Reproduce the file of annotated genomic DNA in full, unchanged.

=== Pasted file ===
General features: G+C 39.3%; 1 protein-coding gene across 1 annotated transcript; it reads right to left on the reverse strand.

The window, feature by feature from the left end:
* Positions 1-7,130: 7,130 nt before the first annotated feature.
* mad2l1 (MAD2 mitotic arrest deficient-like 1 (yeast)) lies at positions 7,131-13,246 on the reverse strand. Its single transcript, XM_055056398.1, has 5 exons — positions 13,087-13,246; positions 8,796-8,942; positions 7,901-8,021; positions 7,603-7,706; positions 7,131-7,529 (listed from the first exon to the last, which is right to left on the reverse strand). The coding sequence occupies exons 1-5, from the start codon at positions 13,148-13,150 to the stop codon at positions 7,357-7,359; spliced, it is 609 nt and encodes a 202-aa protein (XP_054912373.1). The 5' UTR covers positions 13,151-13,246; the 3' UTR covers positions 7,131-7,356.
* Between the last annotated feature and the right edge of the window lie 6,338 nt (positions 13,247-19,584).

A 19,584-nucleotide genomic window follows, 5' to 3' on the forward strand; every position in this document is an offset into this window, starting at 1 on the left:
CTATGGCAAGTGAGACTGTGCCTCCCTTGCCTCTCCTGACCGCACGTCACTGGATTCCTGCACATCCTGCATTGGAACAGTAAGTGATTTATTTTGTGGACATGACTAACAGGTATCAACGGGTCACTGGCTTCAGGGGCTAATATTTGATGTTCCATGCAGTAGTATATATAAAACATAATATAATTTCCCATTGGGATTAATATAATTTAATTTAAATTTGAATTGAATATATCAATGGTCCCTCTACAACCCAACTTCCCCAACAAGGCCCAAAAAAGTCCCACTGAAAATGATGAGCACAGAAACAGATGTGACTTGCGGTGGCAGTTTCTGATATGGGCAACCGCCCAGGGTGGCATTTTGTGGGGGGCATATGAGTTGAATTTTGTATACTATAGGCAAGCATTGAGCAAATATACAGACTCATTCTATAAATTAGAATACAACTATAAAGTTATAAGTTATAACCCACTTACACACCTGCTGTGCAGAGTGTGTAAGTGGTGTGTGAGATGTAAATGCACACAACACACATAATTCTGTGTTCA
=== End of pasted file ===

General features: G+C 39.3%; 1 protein-coding gene across 1 annotated transcript; it reads right to left on the reverse strand.

The window, feature by feature from the left end:
* Positions 1-7,130: 7,130 nt before the first annotated feature.
* mad2l1 (MAD2 mitotic arrest deficient-like 1 (yeast)) lies at positions 7,131-13,246 on the reverse strand. Its single transcript, XM_055056398.1, has 5 exons — positions 13,087-13,246; positions 8,796-8,942; positions 7,901-8,021; positions 7,603-7,706; positions 7,131-7,529 (listed from the first exon to the last, which is right to left on the reverse strand). The coding sequence occupies exons 1-5, from the start codon at positions 13,148-13,150 to the stop codon at positions 7,357-7,359; spliced, it is 609 nt and encodes a 202-aa protein (XP_054912373.1). The 5' UTR covers positions 13,151-13,246; the 3' UTR covers positions 7,131-7,356.
* Between the last annotated feature and the right edge of the window lie 6,338 nt (positions 13,247-19,584).

A 19,584-nucleotide genomic window follows, 5' to 3' on the forward strand; every position in this document is an offset into this window, starting at 1 on the left:
CTATGGCAAGTGAGACTGTGCCTCCCTTGCCTCTCCTGACCGCACGTCACTGGATTCCTGCACATCCTGCATTGGAACAGTAAGTGATTTATTTTGTGGACATGACTAACAGGTATCAACGGGTCACTGGCTTCAGGGGCTAATATTTGATGTTCCATGCAGTAGTATATATAAAACATAATATAATTTCCCATTGGGATTAATATAATTTAATTTAAATTTGAATTGAATATATCAATGGTCCCTCTACAACCCAACTTCCCCAACAAGGCCCAAAAAAGTCCCACTGAAAATGATGAGCACAGAAACAGATGTGACTTGCGGTGGCAGTTTCTGATATGGGCAACCGCCCAGGGTGGCATTTTGTGGGGGGCATATGAGTTGAATTTTGTATACTATAGGCAAGCATTGAGCAAATATACAGACTCATTCTATAAATTAGAATACAACTATAAAGTTATAAGTTATAACCCACTTACACACCTGCTGTGCAGAGTGTGTAAGTGGTGTGTGAGATGTAAATGCACACAACACACATAATTCTGTGTTCA